By Philip Whiteley
Chief executives will have to become "chief human resources managers", the World Economic Forum in Davos heard last week.
Speakers said the shortage of key professionals and managers would intensify with economic growth and demographic pressures.
"There is no question that human capital is going to be more important to companies than financial capital in the future," Windle Priem, chief executive of headhunter Korn-Ferry, told the summit meeting of political and business leaders.
"Chief executives, particularly in Europe, have not traditionally paid much attention to human resources, but now they are having to become chief human resources managers of their companies as well as looking after the financial side."
The growth of Internet companies and the greater mobility of the most sought-after professionals lie behind the developments, he said. Compounding this is a demographic squeeze, as the proportion of the population of working age is shrinking in most industrialised countries.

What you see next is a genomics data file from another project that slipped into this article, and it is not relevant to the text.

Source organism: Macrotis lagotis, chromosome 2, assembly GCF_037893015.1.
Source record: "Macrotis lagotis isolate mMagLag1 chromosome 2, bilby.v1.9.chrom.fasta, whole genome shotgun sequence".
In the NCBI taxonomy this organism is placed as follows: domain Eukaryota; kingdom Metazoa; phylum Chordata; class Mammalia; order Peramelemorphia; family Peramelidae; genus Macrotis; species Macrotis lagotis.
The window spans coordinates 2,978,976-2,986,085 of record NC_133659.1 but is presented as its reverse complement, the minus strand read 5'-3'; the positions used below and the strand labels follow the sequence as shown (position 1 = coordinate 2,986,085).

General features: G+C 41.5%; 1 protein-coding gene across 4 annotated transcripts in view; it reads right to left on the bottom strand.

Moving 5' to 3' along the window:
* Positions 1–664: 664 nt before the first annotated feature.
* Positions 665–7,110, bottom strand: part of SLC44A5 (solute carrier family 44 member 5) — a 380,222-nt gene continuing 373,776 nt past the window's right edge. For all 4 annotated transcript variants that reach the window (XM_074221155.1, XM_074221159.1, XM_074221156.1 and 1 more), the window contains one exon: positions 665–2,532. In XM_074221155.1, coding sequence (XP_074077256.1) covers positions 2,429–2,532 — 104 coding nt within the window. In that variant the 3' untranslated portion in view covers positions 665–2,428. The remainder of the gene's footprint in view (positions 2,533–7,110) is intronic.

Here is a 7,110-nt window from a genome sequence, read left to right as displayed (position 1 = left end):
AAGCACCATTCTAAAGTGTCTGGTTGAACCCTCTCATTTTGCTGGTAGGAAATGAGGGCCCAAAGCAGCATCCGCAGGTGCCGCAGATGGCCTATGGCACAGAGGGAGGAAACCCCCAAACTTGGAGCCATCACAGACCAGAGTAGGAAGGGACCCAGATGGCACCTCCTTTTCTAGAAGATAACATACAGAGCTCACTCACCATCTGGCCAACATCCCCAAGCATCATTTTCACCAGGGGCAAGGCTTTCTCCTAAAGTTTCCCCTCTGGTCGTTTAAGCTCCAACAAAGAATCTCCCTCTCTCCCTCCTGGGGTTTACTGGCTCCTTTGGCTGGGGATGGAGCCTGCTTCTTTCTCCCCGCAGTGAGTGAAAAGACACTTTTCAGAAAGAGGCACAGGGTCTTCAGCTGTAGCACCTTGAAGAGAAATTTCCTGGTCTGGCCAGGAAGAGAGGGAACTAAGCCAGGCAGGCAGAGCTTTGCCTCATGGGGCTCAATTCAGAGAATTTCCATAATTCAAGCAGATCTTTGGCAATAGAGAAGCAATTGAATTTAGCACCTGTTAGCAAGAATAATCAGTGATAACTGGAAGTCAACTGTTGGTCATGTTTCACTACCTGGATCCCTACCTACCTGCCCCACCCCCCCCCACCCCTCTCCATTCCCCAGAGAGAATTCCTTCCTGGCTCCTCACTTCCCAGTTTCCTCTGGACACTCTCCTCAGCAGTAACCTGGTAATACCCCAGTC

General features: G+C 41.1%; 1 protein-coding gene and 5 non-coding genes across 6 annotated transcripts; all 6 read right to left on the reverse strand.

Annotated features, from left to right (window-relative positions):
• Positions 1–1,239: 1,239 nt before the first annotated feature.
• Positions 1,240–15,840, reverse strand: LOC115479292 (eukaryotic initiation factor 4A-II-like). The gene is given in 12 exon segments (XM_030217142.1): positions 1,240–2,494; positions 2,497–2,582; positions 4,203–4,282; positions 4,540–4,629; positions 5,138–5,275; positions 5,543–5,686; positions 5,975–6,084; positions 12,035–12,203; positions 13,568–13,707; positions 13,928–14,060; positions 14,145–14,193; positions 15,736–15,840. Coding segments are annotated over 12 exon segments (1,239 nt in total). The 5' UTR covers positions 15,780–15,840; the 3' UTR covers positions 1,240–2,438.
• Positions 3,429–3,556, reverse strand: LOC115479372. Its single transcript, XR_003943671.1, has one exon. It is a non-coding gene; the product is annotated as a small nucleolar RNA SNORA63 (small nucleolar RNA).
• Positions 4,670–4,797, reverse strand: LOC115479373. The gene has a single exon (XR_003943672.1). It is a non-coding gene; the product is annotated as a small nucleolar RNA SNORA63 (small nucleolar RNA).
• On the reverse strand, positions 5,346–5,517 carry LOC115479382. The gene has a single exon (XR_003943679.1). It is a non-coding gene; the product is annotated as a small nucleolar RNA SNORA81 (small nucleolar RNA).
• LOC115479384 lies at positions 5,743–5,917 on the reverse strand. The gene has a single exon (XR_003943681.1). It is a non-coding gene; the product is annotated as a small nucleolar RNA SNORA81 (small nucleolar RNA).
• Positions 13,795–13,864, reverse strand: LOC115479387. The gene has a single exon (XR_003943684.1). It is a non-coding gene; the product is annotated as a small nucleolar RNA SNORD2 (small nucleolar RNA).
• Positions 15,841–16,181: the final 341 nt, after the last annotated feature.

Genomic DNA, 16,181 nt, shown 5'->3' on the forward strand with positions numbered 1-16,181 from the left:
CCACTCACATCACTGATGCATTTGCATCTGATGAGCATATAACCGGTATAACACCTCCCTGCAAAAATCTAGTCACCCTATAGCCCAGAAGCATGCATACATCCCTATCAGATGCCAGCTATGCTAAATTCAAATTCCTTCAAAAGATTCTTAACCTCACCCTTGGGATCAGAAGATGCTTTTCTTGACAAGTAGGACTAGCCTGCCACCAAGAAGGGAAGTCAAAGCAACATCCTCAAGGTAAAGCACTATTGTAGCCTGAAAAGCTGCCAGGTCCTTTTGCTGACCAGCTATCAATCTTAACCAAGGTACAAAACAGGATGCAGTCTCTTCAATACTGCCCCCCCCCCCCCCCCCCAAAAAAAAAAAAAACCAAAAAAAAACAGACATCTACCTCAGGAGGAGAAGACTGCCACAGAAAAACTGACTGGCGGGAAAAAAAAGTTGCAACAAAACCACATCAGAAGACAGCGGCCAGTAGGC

Korn-Ferry reported that about 800 of the 7,500 positions it placed last year were Internet-related posts, compared with just over 100 the year before. In the US, more than one in 10 IT posts cannot be filled.
Paul Otellini, executive vice-president of microchip giant Intel, said all companies are addressing retention and reward strategies as a matter of urgency.
"With the Web, people can post their résumés and get job offers day in and day out. Companies need to respond to such changes."
The summit also addressed workplace conditions for low-income individuals.
President Clinton hinted that the US would push for a global policing body for standards in the workplace.
"We have a well-developed WTO for dealing with the trade issues. We do not have very well- developed institutions for dealing with the social issues, the environmental issues, the labour issues, and no forum within which they can all be integrated."
By Philip Whitely